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Posted 25 October 2011
by Martin Laver

Holiday pay whilst on sick leave

The issue of holiday pay whilst an employee is off on long term sick has been rumbling around the courts longer than Jarndyce -v- Jarndyce.   Cases have been heard in the Employment Appeal Tribunal, the Court of Appeal, the House of Lords (now the Supreme Court) and the European Court of Justice (“ECJ”).

The most recent case Adams and another -v- Harwich International Port Ltd has confirmed what we all suspected for a while, which is that where an employee has been unable to take their holiday because of long term sick leave, they are entitled to carry forward the entire statutory minimum 5.6 weeks annual leave, into the next leave year.

Whilst this is only an Employment Tribunal case and so not binding, it will almost certainly be followed by subsequent tribunals.  This decision is based on the principles which have been handed down from the ECJ and which our courts must presently follow.  Eurosceptics can start grumbling now.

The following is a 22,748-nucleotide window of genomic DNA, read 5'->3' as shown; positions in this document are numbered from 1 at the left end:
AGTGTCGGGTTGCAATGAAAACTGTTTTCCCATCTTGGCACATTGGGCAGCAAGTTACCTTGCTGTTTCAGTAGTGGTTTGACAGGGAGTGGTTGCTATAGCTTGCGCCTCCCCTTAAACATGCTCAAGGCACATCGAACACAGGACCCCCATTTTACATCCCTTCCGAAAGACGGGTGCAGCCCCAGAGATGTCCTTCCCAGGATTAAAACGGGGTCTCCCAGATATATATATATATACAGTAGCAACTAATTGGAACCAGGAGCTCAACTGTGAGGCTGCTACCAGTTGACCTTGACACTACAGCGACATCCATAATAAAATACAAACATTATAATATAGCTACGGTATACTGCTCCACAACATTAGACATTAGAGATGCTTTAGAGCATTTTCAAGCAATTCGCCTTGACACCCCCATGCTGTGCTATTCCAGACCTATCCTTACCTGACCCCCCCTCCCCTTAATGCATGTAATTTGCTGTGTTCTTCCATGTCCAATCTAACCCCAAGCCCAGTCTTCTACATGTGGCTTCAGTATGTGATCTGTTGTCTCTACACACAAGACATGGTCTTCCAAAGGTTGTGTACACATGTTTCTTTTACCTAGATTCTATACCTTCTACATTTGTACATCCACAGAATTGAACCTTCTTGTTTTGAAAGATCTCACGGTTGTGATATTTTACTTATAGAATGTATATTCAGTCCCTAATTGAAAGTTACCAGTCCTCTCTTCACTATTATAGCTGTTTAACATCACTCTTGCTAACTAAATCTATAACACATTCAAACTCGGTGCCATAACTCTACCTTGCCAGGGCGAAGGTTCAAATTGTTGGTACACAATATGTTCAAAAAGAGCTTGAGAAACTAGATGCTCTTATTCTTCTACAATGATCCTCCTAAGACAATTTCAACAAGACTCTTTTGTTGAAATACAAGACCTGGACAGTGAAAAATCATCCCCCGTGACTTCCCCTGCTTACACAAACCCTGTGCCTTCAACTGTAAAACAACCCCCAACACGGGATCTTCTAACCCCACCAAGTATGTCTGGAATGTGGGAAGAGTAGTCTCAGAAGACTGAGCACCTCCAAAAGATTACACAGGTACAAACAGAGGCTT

From a practical point of view, it does seem hard to understand the thinking here.  Whilst we can clearly understand that the protection of an employee’s health and safety is important, something which gave rise to the minimum annual leave provisions in the first place, most employers we speak to struggle to see how giving the employee two lots of annual leave in their returning year is going to provide any real benefit.  Indeed, an employee may find it even harder to return to full speed.

 

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About the author

Martin Laver

Partner

Partner in the commercial litigation team specialising in disputed trusts and Wills